Some Things About War Never Change

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Sickles' right leg, and the type of cannon ball that severed it / National Museum of Health and Medicine

Every other day in Afghanistan or Iraq, a U.S. soldier or other service member loses a leg or arm to an IED, or other kinds of battle trauma. In 2010, the rate of 16.4 amputations per month was more than double the 2009 rate of 7.3. That’s a growing audience for the latest item slated for display at the U.S. Army Medical Research and Materiel Command at Fort Detrick, Maryland: the amputated leg of Union Major General Daniel Sickles.

On July 2, 1863, at the Battle of Gettysburg in western Pennsylvania, Sickles was astride his horse, marching Third Corps along a ridge, without approval, when a cannonball shattered his right leg. As medics carted Sickles from the field, he puffed a cigar and waved to bolster morale among troops already devastated by the losses in the Confederate attack. The Union held its line that day, but Sickles lost his leg. He returned to private life with a carefully preserved personal reminder of the sacrifices made in war.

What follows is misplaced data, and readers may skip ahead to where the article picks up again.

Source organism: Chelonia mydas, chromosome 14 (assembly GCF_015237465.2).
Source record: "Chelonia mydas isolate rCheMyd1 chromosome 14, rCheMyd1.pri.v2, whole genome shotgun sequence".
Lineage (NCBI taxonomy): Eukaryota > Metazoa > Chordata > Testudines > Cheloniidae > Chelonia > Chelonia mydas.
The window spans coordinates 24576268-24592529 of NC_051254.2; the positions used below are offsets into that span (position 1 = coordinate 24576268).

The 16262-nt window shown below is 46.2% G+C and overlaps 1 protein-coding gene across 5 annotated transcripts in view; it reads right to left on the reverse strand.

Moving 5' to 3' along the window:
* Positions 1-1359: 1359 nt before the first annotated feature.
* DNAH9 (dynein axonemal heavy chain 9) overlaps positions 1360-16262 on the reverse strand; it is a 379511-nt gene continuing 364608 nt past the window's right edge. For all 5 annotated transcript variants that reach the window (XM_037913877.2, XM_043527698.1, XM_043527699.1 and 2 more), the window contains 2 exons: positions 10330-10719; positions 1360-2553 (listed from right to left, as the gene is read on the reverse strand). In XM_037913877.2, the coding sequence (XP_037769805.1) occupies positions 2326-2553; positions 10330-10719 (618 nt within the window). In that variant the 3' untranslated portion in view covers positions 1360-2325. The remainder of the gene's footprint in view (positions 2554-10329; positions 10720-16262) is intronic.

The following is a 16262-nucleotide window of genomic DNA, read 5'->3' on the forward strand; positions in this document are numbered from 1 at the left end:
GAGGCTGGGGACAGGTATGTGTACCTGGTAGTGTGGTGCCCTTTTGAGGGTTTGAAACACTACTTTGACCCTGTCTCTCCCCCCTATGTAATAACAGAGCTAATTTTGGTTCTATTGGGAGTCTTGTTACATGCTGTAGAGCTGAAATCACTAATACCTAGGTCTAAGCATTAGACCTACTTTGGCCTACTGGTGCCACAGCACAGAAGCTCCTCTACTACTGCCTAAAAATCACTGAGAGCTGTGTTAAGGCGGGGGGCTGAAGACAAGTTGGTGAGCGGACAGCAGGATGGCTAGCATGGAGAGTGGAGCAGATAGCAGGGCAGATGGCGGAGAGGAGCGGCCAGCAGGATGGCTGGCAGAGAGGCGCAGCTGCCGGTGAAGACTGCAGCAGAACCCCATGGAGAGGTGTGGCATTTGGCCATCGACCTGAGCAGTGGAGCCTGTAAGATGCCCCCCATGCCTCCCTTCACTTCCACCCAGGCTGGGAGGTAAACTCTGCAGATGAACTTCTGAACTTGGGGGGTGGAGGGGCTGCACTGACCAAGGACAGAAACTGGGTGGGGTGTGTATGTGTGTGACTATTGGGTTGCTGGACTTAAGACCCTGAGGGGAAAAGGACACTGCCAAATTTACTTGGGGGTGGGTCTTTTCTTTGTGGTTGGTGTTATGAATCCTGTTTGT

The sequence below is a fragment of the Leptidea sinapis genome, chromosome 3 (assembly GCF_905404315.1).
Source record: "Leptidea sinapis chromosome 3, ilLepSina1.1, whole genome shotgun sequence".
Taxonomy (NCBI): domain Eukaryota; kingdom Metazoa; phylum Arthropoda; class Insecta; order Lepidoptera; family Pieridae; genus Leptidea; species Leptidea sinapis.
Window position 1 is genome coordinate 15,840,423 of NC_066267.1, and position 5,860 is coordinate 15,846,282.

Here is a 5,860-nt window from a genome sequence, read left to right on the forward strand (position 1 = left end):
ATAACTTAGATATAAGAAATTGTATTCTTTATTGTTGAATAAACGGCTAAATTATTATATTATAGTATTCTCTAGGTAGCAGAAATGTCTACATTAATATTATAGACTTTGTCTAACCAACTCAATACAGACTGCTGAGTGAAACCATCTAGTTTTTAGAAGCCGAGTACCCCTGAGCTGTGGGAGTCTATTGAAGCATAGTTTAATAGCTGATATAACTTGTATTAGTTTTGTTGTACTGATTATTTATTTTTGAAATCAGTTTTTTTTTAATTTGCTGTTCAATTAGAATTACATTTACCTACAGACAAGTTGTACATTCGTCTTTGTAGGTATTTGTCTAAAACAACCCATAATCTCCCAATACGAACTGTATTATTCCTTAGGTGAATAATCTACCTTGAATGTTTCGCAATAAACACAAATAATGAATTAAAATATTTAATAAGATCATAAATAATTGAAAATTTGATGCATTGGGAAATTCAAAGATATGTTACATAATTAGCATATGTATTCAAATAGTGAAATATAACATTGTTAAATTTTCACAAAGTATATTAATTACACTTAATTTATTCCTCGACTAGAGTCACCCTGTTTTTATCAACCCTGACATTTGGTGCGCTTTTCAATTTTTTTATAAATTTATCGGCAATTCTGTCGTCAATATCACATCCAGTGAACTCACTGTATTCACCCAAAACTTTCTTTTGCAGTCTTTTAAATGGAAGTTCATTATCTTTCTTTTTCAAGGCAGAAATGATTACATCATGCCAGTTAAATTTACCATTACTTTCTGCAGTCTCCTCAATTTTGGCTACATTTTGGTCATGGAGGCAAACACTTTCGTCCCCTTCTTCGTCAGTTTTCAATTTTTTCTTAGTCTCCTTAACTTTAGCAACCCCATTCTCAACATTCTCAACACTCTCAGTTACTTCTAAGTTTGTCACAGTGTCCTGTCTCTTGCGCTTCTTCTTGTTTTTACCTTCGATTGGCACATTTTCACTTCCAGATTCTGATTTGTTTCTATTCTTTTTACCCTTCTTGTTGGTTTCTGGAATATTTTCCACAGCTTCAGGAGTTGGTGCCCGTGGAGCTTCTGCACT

…says a statement from the command. “The National Museum of Health and Medicine has graciously loaned us this historic treasure,” adds Major General James Gilman, who heads the command. “It’s amazing to see how far military medicine has advanced.” The museum lent the command the leg as it moves to a new location from its current spot on the Walter Reed campus, where many troops with amputations go to be outfitted with the latest in artificial limbs.